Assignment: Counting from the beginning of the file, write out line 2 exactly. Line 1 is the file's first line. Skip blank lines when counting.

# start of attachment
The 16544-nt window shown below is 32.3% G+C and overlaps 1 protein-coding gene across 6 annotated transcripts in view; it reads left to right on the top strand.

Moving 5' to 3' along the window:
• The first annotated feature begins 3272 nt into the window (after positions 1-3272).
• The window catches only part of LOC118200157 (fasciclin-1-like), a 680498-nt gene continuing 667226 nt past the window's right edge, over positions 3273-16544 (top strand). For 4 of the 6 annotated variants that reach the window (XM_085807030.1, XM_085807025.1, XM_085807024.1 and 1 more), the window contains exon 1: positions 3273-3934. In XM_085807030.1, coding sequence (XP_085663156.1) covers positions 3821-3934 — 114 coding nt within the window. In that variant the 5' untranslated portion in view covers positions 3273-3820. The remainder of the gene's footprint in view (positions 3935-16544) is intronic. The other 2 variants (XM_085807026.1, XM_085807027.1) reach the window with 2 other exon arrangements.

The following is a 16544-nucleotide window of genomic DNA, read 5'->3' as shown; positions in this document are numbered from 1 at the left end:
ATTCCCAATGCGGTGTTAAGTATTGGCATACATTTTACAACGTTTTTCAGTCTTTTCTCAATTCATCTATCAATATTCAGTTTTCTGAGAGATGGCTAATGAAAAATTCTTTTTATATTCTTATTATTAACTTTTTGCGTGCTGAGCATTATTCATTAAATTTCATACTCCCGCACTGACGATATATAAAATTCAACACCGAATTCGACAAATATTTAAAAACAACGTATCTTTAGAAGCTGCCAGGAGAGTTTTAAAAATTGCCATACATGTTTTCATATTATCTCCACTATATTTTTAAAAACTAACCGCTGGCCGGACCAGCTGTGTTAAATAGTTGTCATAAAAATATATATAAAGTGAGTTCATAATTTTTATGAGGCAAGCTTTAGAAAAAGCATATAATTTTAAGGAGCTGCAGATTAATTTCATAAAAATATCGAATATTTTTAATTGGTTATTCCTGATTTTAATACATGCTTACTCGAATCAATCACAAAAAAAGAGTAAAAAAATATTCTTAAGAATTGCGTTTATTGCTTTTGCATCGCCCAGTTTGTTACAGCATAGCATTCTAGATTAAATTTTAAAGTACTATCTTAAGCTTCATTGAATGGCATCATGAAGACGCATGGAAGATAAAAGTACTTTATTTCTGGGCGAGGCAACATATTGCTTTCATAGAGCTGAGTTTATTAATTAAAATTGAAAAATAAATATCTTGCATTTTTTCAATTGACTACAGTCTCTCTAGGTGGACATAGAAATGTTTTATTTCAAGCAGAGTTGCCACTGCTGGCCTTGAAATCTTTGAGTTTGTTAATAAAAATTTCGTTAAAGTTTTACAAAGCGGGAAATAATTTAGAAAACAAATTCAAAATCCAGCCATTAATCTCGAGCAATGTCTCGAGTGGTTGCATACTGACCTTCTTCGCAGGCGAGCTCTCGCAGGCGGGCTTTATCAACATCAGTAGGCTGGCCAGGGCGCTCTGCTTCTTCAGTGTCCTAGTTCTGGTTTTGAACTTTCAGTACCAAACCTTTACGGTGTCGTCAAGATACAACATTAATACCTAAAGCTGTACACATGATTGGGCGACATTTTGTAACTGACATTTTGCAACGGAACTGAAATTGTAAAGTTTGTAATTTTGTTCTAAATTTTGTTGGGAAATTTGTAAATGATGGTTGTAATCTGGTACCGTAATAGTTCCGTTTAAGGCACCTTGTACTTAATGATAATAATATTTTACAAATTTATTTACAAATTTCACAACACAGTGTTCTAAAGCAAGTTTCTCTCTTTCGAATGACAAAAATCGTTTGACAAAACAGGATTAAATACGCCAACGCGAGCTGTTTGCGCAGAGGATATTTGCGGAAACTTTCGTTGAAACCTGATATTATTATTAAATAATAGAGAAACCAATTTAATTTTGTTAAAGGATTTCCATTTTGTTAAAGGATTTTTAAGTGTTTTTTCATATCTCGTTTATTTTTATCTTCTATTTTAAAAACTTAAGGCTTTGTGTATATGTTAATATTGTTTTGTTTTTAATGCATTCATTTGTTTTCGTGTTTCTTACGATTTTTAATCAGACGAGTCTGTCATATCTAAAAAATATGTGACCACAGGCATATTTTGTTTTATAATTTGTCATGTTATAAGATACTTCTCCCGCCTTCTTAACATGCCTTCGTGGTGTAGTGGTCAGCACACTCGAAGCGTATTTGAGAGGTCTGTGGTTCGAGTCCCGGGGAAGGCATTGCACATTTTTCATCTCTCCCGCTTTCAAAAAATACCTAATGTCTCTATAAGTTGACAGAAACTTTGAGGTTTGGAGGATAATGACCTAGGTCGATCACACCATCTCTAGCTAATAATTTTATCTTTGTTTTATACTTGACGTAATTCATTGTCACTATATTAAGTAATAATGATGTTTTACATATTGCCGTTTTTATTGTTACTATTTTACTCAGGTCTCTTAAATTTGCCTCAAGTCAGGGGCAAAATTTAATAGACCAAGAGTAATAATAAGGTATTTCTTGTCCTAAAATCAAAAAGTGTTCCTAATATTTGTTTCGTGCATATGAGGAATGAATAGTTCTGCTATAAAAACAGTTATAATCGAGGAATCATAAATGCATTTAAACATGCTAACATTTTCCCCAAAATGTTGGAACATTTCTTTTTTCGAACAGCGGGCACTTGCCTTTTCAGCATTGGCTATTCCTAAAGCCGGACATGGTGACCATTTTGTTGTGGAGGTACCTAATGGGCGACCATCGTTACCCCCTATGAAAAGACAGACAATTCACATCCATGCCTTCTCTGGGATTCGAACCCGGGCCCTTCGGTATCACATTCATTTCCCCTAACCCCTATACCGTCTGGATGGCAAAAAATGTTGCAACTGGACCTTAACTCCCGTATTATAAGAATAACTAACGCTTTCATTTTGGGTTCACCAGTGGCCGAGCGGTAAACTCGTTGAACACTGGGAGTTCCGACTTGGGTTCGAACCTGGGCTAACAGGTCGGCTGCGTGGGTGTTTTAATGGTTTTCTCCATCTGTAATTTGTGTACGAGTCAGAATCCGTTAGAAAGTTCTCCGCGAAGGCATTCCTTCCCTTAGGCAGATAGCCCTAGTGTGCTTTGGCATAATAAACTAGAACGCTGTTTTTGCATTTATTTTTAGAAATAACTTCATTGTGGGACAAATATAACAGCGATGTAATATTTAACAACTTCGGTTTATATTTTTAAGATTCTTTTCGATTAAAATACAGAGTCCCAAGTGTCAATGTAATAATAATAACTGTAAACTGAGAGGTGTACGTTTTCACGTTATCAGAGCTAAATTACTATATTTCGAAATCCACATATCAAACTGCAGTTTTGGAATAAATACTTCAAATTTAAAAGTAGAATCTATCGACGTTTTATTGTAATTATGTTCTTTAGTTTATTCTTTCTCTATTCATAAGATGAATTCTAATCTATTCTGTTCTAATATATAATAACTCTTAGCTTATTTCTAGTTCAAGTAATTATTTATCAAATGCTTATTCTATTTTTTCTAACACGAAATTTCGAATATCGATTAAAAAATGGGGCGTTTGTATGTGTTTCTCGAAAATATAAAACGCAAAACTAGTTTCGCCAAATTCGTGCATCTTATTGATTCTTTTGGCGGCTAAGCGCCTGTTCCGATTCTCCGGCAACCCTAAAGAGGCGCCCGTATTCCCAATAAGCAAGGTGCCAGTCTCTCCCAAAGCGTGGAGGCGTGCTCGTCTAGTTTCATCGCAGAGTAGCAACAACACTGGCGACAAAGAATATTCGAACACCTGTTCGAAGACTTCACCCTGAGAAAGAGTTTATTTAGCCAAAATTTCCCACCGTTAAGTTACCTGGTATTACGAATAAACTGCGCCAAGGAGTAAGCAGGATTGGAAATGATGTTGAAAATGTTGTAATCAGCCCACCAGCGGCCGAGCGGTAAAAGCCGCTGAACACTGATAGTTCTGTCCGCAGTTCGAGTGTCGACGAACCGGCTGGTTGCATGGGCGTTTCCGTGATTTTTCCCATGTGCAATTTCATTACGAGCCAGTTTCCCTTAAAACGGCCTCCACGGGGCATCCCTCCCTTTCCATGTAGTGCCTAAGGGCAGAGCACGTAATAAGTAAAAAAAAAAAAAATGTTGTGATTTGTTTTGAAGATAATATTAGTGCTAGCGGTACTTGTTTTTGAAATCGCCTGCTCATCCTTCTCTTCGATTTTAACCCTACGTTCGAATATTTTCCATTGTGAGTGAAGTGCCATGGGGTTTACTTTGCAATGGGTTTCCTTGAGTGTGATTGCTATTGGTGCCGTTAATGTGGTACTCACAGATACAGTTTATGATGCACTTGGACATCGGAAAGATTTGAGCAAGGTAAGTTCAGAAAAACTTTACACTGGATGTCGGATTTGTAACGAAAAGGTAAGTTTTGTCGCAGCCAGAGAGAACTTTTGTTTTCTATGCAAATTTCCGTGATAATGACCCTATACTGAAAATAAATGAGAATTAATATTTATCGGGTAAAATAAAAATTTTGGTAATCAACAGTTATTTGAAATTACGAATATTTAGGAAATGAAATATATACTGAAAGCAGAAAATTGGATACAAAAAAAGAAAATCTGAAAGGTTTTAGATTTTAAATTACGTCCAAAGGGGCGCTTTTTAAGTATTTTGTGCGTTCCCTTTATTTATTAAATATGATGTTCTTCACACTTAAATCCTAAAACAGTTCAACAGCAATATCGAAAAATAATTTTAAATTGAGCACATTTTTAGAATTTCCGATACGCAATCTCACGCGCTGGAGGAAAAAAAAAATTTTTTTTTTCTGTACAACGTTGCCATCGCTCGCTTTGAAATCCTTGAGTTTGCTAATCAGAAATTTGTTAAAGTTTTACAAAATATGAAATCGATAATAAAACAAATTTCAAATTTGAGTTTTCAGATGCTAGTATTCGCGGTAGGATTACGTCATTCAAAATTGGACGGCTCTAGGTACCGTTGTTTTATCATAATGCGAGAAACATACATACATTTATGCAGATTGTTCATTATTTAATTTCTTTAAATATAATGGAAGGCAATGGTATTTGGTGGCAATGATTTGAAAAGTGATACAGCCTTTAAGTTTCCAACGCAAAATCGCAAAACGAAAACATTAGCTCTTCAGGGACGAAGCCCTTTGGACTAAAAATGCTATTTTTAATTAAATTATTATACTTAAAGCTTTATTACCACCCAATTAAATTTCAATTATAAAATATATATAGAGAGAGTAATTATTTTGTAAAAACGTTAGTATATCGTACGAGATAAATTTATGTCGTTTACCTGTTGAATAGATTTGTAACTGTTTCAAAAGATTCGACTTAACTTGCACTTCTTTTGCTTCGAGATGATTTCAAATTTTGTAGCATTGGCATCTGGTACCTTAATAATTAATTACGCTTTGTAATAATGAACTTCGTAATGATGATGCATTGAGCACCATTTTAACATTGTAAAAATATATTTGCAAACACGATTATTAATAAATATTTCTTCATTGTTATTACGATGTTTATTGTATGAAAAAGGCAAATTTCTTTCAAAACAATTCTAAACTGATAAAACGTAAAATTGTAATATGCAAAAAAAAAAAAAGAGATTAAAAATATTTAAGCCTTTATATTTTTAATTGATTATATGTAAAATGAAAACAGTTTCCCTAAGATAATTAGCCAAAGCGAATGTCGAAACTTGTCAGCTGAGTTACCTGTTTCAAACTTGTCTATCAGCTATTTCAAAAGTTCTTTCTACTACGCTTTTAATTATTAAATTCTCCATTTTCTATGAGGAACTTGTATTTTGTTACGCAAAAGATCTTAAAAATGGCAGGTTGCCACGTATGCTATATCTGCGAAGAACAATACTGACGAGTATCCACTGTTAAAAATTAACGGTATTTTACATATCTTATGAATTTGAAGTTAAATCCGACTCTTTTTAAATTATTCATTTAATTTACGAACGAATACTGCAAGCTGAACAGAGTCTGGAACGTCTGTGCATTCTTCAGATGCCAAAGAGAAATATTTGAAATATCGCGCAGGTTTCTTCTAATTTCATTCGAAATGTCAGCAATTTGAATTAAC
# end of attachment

Moving 5' to 3' along the window: